In recent years, food allergies have been in the news frequently. This is partly because food allergies are increasing; currently, they affect approximately 6 to 8 percent of children under age 5, and about 3 to 4 percent of adults. Another reason they have been in the news is that new research may soon allow a treatment that might help the allergy go away.
Only some food reactions can truly be called “allergies.” Many people have intolerances to food. For example, lactose intolerance causes tummy pain in some people after drinking milk, and many parents feel that sugar or food dyes contribute to behavior problems. Although intolerances may cause discomfort or annoying symptoms, they are not dangerous. A true food allergy is caused by the body’s own immune system reacting to a food protein. Food allergies often cause an itchy skin rash, but symptoms can include vomiting, wheezing, difficulty breathing, throat swelling and even death. Even a tiny amount of the problem food can cause severe symptoms in sensitive patients.
Allergy to peanuts and nuts is one of the more common, and often more severe, food allergies. It is also an allergy that is usually not outgrown, unlike milk and egg allergy that usually resolve before a child starts school. In a child who has had symptoms from peanuts or nuts in the past, there is no way to predict how severe a future reaction may be. In fact, many patients who had fatal or near-fatal reactions to nuts had never had severe symptoms before.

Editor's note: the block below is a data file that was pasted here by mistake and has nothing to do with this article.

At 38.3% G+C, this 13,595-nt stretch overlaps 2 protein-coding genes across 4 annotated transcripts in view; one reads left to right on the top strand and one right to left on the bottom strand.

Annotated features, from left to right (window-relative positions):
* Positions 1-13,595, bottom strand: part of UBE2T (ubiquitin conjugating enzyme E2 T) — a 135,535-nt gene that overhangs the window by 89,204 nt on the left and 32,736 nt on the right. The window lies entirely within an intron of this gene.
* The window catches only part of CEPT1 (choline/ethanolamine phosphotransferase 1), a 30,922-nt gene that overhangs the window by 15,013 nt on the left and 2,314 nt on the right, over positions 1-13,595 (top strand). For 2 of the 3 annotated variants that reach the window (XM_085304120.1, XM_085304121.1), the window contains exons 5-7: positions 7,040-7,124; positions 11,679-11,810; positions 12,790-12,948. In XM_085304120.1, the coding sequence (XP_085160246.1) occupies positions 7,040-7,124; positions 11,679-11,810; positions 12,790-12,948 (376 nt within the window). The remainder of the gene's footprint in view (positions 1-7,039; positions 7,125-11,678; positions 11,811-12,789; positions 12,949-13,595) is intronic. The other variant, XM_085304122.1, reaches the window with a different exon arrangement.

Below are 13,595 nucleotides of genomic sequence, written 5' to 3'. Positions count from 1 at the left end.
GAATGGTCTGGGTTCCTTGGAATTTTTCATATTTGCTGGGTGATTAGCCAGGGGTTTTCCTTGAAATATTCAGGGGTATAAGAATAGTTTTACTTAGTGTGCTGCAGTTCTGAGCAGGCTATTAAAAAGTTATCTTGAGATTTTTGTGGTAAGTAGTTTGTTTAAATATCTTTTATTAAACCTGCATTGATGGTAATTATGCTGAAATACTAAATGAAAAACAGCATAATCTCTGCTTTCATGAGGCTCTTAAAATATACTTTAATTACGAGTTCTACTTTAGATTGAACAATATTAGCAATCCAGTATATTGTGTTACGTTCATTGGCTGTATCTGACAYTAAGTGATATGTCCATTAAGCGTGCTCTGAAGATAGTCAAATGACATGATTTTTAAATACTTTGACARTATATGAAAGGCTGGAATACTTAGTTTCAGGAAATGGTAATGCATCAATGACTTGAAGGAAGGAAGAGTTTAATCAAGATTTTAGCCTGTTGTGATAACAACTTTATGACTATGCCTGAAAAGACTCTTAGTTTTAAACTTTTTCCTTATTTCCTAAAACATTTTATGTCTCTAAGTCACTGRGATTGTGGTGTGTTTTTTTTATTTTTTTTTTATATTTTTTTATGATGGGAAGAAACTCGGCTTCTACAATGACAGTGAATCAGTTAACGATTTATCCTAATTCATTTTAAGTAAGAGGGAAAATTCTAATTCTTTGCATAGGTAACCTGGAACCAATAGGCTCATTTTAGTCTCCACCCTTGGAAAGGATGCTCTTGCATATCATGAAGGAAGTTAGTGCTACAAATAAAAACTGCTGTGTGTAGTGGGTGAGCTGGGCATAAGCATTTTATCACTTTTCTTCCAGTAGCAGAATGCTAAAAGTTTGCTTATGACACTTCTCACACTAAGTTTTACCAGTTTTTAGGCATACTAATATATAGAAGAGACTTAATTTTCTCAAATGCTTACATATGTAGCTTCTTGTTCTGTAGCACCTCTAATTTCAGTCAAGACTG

Because peanut and tree nut (almond, pecan, walnut, etc.) allergies are so common and can be so severe, many preschools have a “no nut” policy. Preschool children can be messy eaters, and even a trace of peanut butter left on the table could be very dangerous to another child. It may seem frustrating to have to check labels if your child is not allergic, but keeping the environment safe for all children is critical.
So when should you allow your baby to have peanuts or tree nuts? That answer is not very clear. Peanuts and tree nuts can be a choking hazard, so many pediatricians recommend avoiding them until age 3 anyway. From an allergy standpoint, avoidance used to be recommended until age 3, but recent research has not proven that this helps avoid the allergy. Factors such as family history, presence or absence of asthma and eczema also need to be considered. It is best to discuss all these factors with your pediatrician before introducing nuts or peanuts to your young child.
Dr. Laura Esswein is a Mercy Clinic pediatric allergy and immunology physician with Mercy Children’s Hospital.